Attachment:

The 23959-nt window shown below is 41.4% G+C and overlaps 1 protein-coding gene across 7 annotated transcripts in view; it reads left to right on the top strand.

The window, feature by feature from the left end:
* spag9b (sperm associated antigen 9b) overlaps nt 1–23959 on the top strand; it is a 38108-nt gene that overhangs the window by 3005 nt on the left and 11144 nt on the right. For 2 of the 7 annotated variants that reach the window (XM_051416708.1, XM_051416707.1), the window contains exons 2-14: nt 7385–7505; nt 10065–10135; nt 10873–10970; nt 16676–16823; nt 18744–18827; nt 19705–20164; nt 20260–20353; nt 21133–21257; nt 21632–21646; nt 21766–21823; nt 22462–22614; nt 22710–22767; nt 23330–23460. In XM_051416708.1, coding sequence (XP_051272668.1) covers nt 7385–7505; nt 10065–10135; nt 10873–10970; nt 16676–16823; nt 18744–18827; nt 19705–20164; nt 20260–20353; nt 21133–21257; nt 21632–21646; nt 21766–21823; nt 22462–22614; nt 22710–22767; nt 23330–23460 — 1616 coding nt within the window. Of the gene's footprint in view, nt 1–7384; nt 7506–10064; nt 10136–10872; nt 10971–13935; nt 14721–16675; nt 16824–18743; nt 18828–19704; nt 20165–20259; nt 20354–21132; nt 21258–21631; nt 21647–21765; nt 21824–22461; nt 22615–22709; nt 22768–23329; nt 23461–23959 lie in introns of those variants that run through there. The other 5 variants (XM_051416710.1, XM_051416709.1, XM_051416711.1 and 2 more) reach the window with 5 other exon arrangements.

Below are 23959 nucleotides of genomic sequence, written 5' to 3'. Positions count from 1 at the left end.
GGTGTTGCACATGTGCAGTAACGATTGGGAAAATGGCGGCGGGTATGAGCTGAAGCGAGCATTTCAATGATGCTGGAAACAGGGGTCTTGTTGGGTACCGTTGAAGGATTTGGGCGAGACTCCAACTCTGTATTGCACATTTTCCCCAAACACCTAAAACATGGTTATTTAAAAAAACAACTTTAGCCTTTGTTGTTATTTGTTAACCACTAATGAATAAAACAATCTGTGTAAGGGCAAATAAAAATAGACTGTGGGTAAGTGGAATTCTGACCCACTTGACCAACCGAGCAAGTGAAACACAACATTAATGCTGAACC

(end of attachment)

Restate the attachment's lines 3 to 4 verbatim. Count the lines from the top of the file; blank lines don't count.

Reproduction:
* spag9b (sperm associated antigen 9b) overlaps nt 1–23959 on the top strand; it is a 38108-nt gene that overhangs the window by 3005 nt on the left and 11144 nt on the right. For 2 of the 7 annotated variants that reach the window (XM_051416708.1, XM_051416707.1), the window contains exons 2-14: nt 7385–7505; nt 10065–10135; nt 10873–10970; nt 16676–16823; nt 18744–18827; nt 19705–20164; nt 20260–20353; nt 21133–21257; nt 21632–21646; nt 21766–21823; nt 22462–22614; nt 22710–22767; nt 23330–23460. In XM_051416708.1, coding sequence (XP_051272668.1) covers nt 7385–7505; nt 10065–10135; nt 10873–10970; nt 16676–16823; nt 18744–18827; nt 19705–20164; nt 20260–20353; nt 21133–21257; nt 21632–21646; nt 21766–21823; nt 22462–22614; nt 22710–22767; nt 23330–23460 — 1616 coding nt within the window. Of the gene's footprint in view, nt 1–7384; nt 7506–10064; nt 10136–10872; nt 10971–13935; nt 14721–16675; nt 16824–18743; nt 18828–19704; nt 20165–20259; nt 20354–21132; nt 21258–21631; nt 21647–21765; nt 21824–22461; nt 22615–22709; nt 22768–23329; nt 23461–23959 lie in introns of those variants that run through there. The other 5 variants (XM_051416710.1, XM_051416709.1, XM_051416711.1 and 2 more) reach the window with 5 other exon arrangements.

Below are 23959 nucleotides of genomic sequence, written 5' to 3'. Positions count from 1 at the left end.